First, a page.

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Perhaps one of the best kept secrets in Paris is hiding in plain sight. Only six miles from central Paris and a short RER ride away, the suburb of Sceaux is a favorite destination for Parisians. Few tourists seek to uncover its wealth of art, history, and charm.
Located south of Paris, Sceaux (pronounced “So”) is a small city in its own right with a pedestrian-only district filled with gourmet food shops, patisseries, and restaurants. Several chain stores dot this shopping landscape as well as boutique shops, ubiquitous pharmacies, and an award-winning boulangerie. Enjoyed by locals, this area of Sceaux, ringed by Avenue de Camberwell and Rue Houdan, is the weekend place to catch up with family and friends.
Just around the corner from this hangout, accessible via rue de Dr Berger, is one of the entrances to Parc de Sceaux where locals and Parisians flock to unwind. People of all ages come to stroll its allées, spread blankets on grassy knolls to picnic, or just sit quietly and drink in the ambiance.
Amid this vast park is a rather petit château, set on a hill above the fountains and pools of water that cascade down the vast slope. Sprinkled throughout the landscape are statues of marble, stone, or bronze, as well as several original outbuildings that date back to the 17th century. And that’s when this illustrious history of Château de Sceaux begins.
Actually, the story begins at another château, Vaux-Le-Vicomte. Having built the castle to impress King Louis XIV, Nicholas Fouquet threw a lavish party at his opulent château that was so impressive that the king had him imprisoned for embezzlement, for how else could his minister afford to outshine the king of France himself? Woven into this 17th-century intrigue is an ambitious, up-and-coming politician who might have put the bug in the king’s ear to sow seeds of doubt regarding Nicolas Fouquet. Apparently, it was successful. Ambition landed Jean-Baptiste Colbert his role in France’s history with a plethora of titles under Louis XIV, most notably as first minister of state.
Colbert, having witnessed (and perhaps abetted) the personal tragedy of Nicolas Fouquet, waited a few years before purchasing a seigneurie, a domaine with a lordship title, and then built his own dream house. Not to be outdone by his peers, Colbert hired the Perrault brothers and Antoine Lepautre, the crème de la crème of architects, as well as Charles Le Brun, the king’s painter and interior designer.
After Colbert’s death, his son, also known as Jean-Baptiste Colbert, as well as the Marquis de Seignelay, hired the popular garden designer André Le Nôtre of Versailles and Vaux-Le-Vicomte fame to create a gorgeous park fit for a king, or in this case, a marquis. The younger Colbert also added exquisite statues depicting mythological characters. Over the decades, many lavish fêtes were thrown here and often included performances by renowned musicians of the day.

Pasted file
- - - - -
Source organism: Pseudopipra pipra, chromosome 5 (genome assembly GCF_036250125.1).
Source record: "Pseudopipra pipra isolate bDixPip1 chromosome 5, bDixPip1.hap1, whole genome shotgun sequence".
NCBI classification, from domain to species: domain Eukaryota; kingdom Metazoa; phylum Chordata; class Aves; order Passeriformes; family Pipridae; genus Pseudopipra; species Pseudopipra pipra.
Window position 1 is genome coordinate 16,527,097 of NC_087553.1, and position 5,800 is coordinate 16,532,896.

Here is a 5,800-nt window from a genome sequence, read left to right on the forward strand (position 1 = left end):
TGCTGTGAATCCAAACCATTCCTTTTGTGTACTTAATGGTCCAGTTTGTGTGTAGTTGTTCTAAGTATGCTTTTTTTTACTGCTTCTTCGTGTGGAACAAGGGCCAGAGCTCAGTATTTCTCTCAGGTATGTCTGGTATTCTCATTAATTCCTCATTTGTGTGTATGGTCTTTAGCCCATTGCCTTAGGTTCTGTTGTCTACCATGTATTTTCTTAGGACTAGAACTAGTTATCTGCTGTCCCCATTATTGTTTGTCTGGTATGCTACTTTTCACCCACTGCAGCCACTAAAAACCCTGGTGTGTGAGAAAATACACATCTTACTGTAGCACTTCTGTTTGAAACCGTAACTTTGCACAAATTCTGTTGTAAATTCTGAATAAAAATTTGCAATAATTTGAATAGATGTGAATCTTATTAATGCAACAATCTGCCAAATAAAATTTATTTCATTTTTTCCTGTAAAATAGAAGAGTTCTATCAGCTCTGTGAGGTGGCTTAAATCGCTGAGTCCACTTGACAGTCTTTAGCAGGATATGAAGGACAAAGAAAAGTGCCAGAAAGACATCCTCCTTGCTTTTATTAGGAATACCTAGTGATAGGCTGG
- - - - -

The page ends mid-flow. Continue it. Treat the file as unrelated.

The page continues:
Unfortunately, the original château was destroyed during the French Revolution. The property was confiscated by the state and later sold to Monsieur Lecomte, a merchant from Saint-Malo whose son-in-law later rebuilt the château in the Louis XIII style, completing it in 1862. The surviving outbuildings were restored at this time as well.
One such restored building is the Pavillon de l’Aurore, a lovely domed structure in the classical style whose round ceiling was painted by Le Brun circa 1673. The work, entitled L’Aurore sur son char chassant la Nuit, follows the allegory of Aurore but its meaning is more political: Aurore signifies Colbert as he awaits the arrival of Louis XIV, the Sun King, depicted as none other than the sun itself. The Pavillon de l’Aurore is well worth the short walk from the château to see Le Brun’s gorgeous handiwork on the domed ceiling.
Another must-see is the Musée de l’Île-de-France which is housed in the château itself. This museum is a repository of the largest collection of paintings from the famed, 20th-century School of Paris. It also serves as a history museum for both l’Île-de-France and the Château de Sceaux. Various exhibits can be viewed on each of its two floors, including a permanent collection of period ceramics. The nearby orangerie contains temporary exhibits of art as well.
The park, partially destroyed and desecrated by the planting of crops after the French Revolution, was rebuilt based on the skeletal structure Le Nôtre had laid out on the expansive grounds. The numerous statues miraculously survived.
Today one would never know by admiring this beautiful park and château that the French Revolution ever touched down here, let alone caused such destruction. The fountains, pools, and lavish lawn are a pleasure to discover as evidenced by the Parisians basking in the sun. But don’t be surprised to see a bride decked out for their nuptials as this is a popular wedding venue… even if it’s a well-kept secret!
Note: Château de Sceaux and Parc de Sceaux are accessible via the RER B line towards Saint-Rémy-lès-Chevreuse. The stop is Parc de Sceaux. (Make sure the train is not an express train or it will whiz right by this stop!) The main entrance to the château and parc is a 15-minute walk from the train station through the surrounding tranquil neighborhood. For information to plan your visit, see https://en.parisinfo.com/paris-museum-monument/71394/Domaine-departemental-de-Sceaux or https://domaine-de-sceaux.hauts-de-seine.fr/.
Lead photo credit : The grand entrance to Château de Sceaux. © Dawn Dailey